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Reap the Benefits of Gardening

Martha Stewart Living, March 2007

It's easy to scoff at the idea of gardening as exercise -- until you've actually grabbed a trowel and dug in. More and more, scientists are confirming what avid gardeners have known all along: Wrestling with stubborn weeds, trimming hedges, and spreading mulch are all good ways to work up a very respectable, healthy sweat. Doing work around the garden also tends to be more mentally and emotionally rewarding than trudging away on the treadmill at the gym.

"Gardening is a great way to maintain flexibility and tone muscles," says Melissa Roti, an assistant professor in the department of movement science, sport, and leisure studies at Westfield State College in Westfield, Massachusetts. Bending to pick flowers or reaching to prune a vine, for example, can help you stay limber. Digging, hoeing, and lifting build core body strength, which protects against back problems and helps prevent falls.

The more you exert yourself, the greater the benefits. "Household and yard activities increase metabolic rate threefold to fivefold," says Steven Blair, a professor of exercise science at the University of South Carolina and coauthor of "Active Living Every Day" (Human Kinetics Publishers; 2001). That's enough to reduce blood pressure and improve cholesterol levels when a gardener works for at least 30 minutes five days a week. Tasks that are strenuous enough to leave a gardener feeling slightly winded -- pushing a hand mower or raking, for example -- will improve cardiovascular fitness. Gardening, like more traditional forms of exercise, has been shown to lower the risk of heart disease and help ward off type 2 (adult-onset) diabetes.

Calorically speaking, an afternoon of raking, trimming, and weeding rates as high as more serious workouts. On average, gardening burns about 265 calories an hour, more than expended by brisk walking. In a study of 4,576 women, researchers at Utrecht University in the Netherlands found that those who gardened tended to weigh less and have slimmer waistlines than subjects without a horticultural bent.

Less strenuous forms of yard work have pluses, too. They are appropriate for people with arthritis and can actually ease their pain, says Joy Harrison, executive director of the American Horticultural Therapy Association.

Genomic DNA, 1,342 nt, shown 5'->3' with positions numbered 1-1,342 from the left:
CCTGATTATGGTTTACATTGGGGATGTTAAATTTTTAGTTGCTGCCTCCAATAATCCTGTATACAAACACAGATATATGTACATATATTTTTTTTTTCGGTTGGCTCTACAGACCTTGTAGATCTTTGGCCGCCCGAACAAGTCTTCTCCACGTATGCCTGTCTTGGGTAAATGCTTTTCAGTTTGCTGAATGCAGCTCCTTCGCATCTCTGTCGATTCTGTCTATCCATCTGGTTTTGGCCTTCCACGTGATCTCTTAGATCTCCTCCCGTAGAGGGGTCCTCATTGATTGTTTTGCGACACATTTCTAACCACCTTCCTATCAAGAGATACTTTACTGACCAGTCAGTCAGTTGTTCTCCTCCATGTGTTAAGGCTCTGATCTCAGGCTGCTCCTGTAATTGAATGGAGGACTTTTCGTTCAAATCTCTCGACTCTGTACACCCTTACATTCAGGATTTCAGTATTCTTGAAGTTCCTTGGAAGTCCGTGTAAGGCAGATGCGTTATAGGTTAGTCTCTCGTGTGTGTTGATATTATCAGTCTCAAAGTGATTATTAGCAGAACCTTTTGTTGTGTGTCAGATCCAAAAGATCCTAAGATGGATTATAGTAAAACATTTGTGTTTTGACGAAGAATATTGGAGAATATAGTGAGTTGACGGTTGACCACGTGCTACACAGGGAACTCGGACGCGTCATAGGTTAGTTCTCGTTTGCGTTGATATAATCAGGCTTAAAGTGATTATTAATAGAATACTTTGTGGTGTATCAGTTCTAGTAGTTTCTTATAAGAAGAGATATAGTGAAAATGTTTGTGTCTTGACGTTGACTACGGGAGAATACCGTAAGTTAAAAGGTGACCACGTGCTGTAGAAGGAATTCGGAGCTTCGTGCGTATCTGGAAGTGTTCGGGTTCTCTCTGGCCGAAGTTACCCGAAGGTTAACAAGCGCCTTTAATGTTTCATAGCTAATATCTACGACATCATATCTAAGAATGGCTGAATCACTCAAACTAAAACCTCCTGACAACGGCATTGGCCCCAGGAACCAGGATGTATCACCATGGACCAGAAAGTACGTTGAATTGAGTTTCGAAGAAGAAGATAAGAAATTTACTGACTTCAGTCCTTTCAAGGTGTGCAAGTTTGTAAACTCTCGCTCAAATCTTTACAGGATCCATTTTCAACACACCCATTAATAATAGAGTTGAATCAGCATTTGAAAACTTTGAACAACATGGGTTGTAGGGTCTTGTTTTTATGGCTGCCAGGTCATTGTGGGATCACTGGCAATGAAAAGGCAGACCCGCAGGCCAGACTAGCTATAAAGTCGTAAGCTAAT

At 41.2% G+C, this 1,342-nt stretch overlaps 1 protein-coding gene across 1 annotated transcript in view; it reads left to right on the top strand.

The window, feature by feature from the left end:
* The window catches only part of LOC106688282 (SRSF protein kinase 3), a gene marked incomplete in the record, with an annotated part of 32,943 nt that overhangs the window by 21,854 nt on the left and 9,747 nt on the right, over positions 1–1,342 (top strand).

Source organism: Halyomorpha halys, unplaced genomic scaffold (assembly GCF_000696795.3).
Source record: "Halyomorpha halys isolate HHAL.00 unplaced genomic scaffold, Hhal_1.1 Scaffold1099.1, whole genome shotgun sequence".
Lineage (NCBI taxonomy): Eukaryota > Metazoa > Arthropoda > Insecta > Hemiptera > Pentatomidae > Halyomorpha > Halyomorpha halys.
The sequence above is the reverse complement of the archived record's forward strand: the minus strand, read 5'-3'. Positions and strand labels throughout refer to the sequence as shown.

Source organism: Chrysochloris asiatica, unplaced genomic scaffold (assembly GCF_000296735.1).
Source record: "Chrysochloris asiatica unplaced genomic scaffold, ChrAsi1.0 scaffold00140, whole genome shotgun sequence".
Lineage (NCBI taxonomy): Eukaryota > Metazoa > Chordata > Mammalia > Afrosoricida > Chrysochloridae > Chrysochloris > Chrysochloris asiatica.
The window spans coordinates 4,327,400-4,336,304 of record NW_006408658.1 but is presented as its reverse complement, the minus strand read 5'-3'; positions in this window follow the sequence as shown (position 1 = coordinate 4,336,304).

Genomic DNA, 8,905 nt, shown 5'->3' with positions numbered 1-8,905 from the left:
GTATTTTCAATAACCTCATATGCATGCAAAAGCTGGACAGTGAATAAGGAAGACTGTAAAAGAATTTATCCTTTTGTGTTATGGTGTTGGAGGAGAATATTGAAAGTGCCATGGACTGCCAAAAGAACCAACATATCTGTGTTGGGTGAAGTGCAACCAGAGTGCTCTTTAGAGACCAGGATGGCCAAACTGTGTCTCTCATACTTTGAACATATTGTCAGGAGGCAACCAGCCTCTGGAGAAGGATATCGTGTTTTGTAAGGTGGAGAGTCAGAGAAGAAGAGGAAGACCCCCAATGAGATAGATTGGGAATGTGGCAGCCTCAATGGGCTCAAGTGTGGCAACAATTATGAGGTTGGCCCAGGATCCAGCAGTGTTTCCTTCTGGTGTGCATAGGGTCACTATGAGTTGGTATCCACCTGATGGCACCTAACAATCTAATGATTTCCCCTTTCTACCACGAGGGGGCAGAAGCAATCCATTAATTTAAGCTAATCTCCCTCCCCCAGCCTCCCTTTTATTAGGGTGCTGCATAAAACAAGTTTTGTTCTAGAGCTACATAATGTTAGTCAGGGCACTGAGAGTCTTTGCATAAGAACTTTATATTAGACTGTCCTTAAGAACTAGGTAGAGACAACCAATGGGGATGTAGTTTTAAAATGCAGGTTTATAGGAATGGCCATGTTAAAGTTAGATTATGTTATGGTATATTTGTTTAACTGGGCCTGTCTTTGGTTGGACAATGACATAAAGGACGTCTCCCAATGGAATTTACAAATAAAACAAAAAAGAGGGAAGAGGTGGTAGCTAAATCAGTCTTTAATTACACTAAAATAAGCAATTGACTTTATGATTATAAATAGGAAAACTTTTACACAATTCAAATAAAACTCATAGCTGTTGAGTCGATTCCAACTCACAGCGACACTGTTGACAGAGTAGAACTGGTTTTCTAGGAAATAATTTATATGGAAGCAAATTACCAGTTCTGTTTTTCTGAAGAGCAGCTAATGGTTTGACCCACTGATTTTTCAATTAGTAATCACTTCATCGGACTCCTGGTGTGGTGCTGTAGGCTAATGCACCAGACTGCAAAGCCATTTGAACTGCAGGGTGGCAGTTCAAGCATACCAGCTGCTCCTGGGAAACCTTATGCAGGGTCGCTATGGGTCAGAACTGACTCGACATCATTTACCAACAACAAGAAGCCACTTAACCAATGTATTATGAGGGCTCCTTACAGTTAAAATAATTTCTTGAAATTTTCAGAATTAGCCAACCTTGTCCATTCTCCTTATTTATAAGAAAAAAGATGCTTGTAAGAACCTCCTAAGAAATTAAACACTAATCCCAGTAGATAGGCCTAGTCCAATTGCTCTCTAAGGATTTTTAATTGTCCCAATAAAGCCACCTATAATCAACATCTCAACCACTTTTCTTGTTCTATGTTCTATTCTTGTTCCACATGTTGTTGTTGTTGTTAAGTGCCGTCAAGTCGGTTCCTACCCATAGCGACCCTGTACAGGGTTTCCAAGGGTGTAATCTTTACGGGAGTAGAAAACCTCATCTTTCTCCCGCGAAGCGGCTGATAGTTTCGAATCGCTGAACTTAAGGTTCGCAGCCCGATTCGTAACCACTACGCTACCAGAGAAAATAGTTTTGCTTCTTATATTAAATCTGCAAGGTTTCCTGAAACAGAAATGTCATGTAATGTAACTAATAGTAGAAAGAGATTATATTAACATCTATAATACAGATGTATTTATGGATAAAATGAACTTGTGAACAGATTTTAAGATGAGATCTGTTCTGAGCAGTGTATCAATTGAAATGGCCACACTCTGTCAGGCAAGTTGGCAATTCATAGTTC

The benefits of being active in the garden go beyond physical health. Studies show that almost any kind of moderate exercise reduces stress. But gardening may have an added advantage. "Instead of blowing your top at your boss, you can attack those weeds to release your aggressions -- and have a beautiful garden to enjoy when you're done," says Roti, who grows and tends to perennials. Another bonus: A good workout in the yard may help you get a better night's sleep.

Simply enjoying a patch of green, even from afar, can be therapeutic. When Texas A&M University researcher Roger Ulrich compared hospital records of patients recovering from gallbladder surgery, he discovered that the ones whose rooms had a view of nature recovered more quickly than those who looked out at a brick wall.

Ultimately, what may be best about flexing a green thumb is that it's such a pleasure it hardly feels like exercise. "When the first good weather arrives, the biggest problem we see is people overdoing it," says Sandra Mason, a horticulture educator at the University of Illinois Extension in Champaign County. "Once people get started, they don't want to stop."

Perennial Safety Advice
Some pointers on lessening the risk of strain or injury in the garden.

Carry with Care
According to Britain's Royal Society for the Prevention of Accidents, flowerpots are the second most dangerous object in the garden (lawn mowers top the list). The reason: Lifting heavy pots can cause sprains and strains. Whenever you hoist or haul, bend your knees and keep heavy objects close to your body to avoid straining back muscles. Don't overload wheelbarrows or weed bags. When you're done for the day, prevent soreness by taking a few minutes to stretch.

Get a Shot
Be sure your tetanus vaccination is up to date (experts recommend getting one every 10 years). According to the Centers for Disease Control and Prevention, 31 percent of tetanus-related injuries occur in yards and gardens or on farms. The bacterium that causes the disease resides in the soil and can enter through cuts in the skin, putting gardeners at particular risk.

Dress for the Task
Wear gardening gloves, long-sleeve shirts, and pants to protect skin from branches, thorns, insects, and sunlight. If you're going to be in the sun, wear a wide-brimmed hat and use a broad-spectrum sunscreen (SPF 15 or higher). Hydrate frequently, particularly on hot days. Wear goggles when working with chemicals or when using tools that generate flying debris. If you're going to kneel for a while, wear knee pads or use a foam mat.

Choose the Right Tools
Look for lightweight tools that let you get a good, strong grip. For small tools, this may mean seeking out long handles that can accommodate all of your fingers. Buy for comfort, but don't necessarily rely on labels such as "ergonomic." In a 2004 study, Julie Jepsen Thomas, head of the department of occupational therapy at the University of Toledo, in Ohio, compared standard trowels with those marketed as ergonomic. Instruments that measure wrist movement detected no difference, and volunteers who tested both tools reported that their ease and comfort during use were about the same.

Calories Burned Per Hour
How various gardening tasks stack up against more traditional forms of exercise (calculated for a 135-pound individual):

215 Walking (leisure)
230 Brisk walking
245 Moderate swimming/water aerobics
265 Raking
275 Trimming shrubs by hand
275 Weeding
305 Digging, spading
370 Mowing the lawn (push mower)
430 Jogging

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